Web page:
Monday, February 7, 2011

The Psychotherapeutic Relationship

The therapeutic process is not only about what is intrapsychic (the content of the mind, and the unconscious); it is also an interactive, bidirectional, and co-created engagement between therapist and patient. Regardless of any particular theories one utilizes, fostering from the very outset a mutually respectful relationship with the patient is paramount. Understanding diagnoses will not be helpful if the patient does not come back. To that end, the patient must, from the beginning, implicitly understand that you are trustworthy, respectful, and caring. Sometimes it is helpful to acknowledge with open inquiry the interpersonal experience. Collusion with patients’ illusions, without inquiry, may serve to increase the patient’s anxiety, hopelessness, and self-alienation.

Hoffman (1983) and Aron (1991) recognize that, while the relationship is mutual (both make contributions and affect one another), it is also asymmetrical. Relationships, including those between therapist and patient, are constituted by mutual regulation. We affect and are affected by each other, and, when this is not the case, one or both can feel ineffectual, unrecognized, even helpless. We aspire to mutual recognition. While we want the patient to journey her or his own path, we do not aspire to foster an autonomy that threatens the patient with isolation. When we do not demand pathological accommodation, or when we offer being alone in the presence of the other, it may be the patient’s first, or a rare, experience of autonomy without risk of loss of connection.

In seeking to connect with us, patients may probe beneath our professional fa├žade. Do not mistake striving to know the therapist as [only] hostile or as [only] resistance. Consider the wish for connection and a longing to have an authentic effect on others. Sometimes patient silence is hostile as when the patient is too furious to speak or is withholding. Sometimes an experience or memory has no words. But sometimes it reflects a wish to be accepted as one is, without having to perform or produce. It is okay to admit that you do not know what the silence is about but would like to know, and likewise, it is okay to sit in silence, intimating your willingness to wait. I remember Hermann Hesse’s Siddhartha: I can think, I can wait, I can fast. Sometimes the therapist must be so willing, too.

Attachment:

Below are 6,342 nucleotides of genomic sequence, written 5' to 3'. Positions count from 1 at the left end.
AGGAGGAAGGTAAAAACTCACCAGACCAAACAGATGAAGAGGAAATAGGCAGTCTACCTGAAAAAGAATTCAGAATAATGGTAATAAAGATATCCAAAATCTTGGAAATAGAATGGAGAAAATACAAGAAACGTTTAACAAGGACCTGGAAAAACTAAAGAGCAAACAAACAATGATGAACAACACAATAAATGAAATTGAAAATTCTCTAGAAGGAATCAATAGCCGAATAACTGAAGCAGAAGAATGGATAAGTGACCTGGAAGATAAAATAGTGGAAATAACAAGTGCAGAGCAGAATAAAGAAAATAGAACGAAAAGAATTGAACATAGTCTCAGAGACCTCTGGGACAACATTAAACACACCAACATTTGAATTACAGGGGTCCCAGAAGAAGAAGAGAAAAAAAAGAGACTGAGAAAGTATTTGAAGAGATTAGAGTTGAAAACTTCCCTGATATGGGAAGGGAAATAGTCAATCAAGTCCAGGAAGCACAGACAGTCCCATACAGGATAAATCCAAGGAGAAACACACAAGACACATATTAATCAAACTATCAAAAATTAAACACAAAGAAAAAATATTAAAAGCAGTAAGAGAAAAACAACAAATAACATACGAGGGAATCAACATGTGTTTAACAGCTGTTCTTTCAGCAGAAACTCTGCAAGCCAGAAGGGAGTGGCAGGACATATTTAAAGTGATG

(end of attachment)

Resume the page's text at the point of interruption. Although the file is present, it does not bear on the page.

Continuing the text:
Aron, L. (1991). The Patient's Experience of the Analyst's Subjectivity. Psychoanal. Dial., 1:29-51
Hoffman, I.Z. (1983). The Patient as Interpreter of the Analyst's Experience. Contemp. Psychoanal., 19:389-422.

1 comment:

UnmotheredChild said...

I enjoyed reading this. I have been in therapy for nearly 7 years, last 4 years in analysis and I have found the relationship to be paramount to my healing. Yes, the interpretations hold but it is the relationship that eventually heals. The realness and the effect I have on the other. I have an effect, I am visible, I am seen and heard, I am someBody. I have a self.
I guess it depends when the wounds were caused, but the relationship is, for me, the most important aspect of my healing. Thankfully my analyst recognises this, thankfully I can now allow 'it'.

Fortunately my analyst does not mind working 'outside the box', I would have not been able to stay if she didnt bring herslef into this relationship [meaning: being herslef, genuine etc] Coldness and detachment was partly what nearly killed me as a child, to have my therapist stay distant from me would have crushed me. The transference is still bad enough with her being kind and warm!